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Building a Server with Socket T

Every computer needs both a motherboard and a CPU that can work together; that means they not only have to be compatible with each other but also suited for your needs. This is particularly important with servers, as they have different needs than desktop systems.

What Does LGA 775 Mean?

One of the ways that Intel and other processor manufacturers ensure that nobody uses the wrong processor on a given system board is by changing their socket infrastructure as they change core designs. It's a simple way of ensuring that the wrong processor can't physically fit in the board. Every type has both a name and a description, the latter of which gives quite a bit of information to the user:

  • Land Grid Array: The idea behind Socket LGA is that you can get more pin density by moving them from the bottom of the processor die to the base of the mount.
  • 775 Pins: The number and arrangement of pins helps ensure that even when the connectors are the same physical size, you cannot connect the wrong CPU to the system. Individual pins support both data and power transmission.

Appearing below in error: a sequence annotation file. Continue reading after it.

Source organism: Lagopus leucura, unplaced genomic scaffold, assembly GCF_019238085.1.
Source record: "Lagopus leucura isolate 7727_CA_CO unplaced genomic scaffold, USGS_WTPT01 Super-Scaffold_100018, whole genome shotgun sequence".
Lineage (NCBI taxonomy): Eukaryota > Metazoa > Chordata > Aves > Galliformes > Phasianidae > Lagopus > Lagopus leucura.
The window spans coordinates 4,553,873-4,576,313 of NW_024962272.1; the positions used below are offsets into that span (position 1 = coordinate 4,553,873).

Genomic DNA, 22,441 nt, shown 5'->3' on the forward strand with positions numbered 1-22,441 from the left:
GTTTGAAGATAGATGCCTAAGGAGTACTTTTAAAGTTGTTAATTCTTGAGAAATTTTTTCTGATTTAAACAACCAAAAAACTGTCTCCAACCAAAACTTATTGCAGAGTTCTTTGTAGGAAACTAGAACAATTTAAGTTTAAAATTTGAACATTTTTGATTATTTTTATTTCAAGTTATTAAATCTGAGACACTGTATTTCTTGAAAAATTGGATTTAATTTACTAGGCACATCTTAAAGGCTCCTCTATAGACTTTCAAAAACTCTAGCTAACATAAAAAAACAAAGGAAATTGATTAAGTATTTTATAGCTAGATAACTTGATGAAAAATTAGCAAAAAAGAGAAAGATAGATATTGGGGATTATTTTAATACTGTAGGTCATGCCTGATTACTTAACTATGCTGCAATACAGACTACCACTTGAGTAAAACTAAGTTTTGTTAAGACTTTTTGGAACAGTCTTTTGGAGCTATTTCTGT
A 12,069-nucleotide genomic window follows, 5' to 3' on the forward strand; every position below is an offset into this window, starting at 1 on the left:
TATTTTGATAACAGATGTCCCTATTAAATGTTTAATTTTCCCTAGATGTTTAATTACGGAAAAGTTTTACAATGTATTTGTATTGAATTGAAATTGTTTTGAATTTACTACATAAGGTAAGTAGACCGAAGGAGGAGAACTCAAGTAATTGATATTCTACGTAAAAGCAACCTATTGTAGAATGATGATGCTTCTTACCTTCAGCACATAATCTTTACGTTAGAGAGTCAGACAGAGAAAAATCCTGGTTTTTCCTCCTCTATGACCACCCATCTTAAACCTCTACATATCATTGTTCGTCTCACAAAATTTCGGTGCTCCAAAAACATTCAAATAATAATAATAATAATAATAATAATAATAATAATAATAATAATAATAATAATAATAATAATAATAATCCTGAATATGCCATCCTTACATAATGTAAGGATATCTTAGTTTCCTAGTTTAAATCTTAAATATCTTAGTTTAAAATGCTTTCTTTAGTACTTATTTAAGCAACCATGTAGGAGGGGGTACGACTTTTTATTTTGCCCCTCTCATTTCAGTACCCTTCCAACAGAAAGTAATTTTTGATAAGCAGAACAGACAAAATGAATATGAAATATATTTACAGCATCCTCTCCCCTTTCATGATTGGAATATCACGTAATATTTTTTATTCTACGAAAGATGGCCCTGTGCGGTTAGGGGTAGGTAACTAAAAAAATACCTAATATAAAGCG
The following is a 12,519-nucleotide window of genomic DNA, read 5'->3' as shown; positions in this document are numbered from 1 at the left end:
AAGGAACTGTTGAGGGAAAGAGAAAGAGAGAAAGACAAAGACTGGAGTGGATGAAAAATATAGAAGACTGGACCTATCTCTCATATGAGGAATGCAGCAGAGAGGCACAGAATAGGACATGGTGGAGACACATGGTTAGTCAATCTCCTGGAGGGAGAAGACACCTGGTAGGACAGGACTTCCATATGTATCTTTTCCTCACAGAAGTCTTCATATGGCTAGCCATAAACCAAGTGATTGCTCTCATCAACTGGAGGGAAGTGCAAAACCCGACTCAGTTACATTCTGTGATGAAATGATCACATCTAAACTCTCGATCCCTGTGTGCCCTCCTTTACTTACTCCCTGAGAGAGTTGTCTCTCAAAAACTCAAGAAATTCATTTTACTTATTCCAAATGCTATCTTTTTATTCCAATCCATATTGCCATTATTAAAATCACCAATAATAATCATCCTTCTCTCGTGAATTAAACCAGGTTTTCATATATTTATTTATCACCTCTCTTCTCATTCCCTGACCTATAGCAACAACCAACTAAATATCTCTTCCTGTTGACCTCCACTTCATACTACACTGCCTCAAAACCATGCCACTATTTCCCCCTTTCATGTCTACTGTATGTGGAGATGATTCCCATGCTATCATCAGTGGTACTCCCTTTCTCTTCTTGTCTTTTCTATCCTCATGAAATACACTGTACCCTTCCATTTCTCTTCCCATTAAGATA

What Features Should You Look for in a Server Motherboard?

While it does the same basic job as a desktop board, the available features are differently weighted on a server board than they would be on a consumer model, even if both are using the same chipset. It's partly because server boards have different requirements with stability often ranking much higher than pure speed. Some features to consider include:

  • Memory Support: Most Socket T servers use ECC memory, and registered DDR2 DIMMs. This provides a degree of error checking and correction that is very important, especially when financial data is involved.
  • CPU Support: Most servers are more likely to use a dual-core or even quad-core processor than a single core one, with a Core 2 Quad, Pentium Extreme Edition, or Intel Xeon being more often found than a Celeron.
  • Socket Count: Some server boards aim to support more than one CPU. This gives them better multi-tasking abilities as one processor can handle one task while the other can handle a second task.
  • Storage: Another feature to look for is a RAID controller, which provides more data security than a single hard drive.

Using a Server Motherboard

The more you use a system, the more heat it generates, which is why you should always use a good CPU cooler and heatsink. Also, look for a CPU with plenty of L2 cache as that can improve performance more effectively than a faster FSB. Always put stability first, as few qualities are as important for a production server as uptime.

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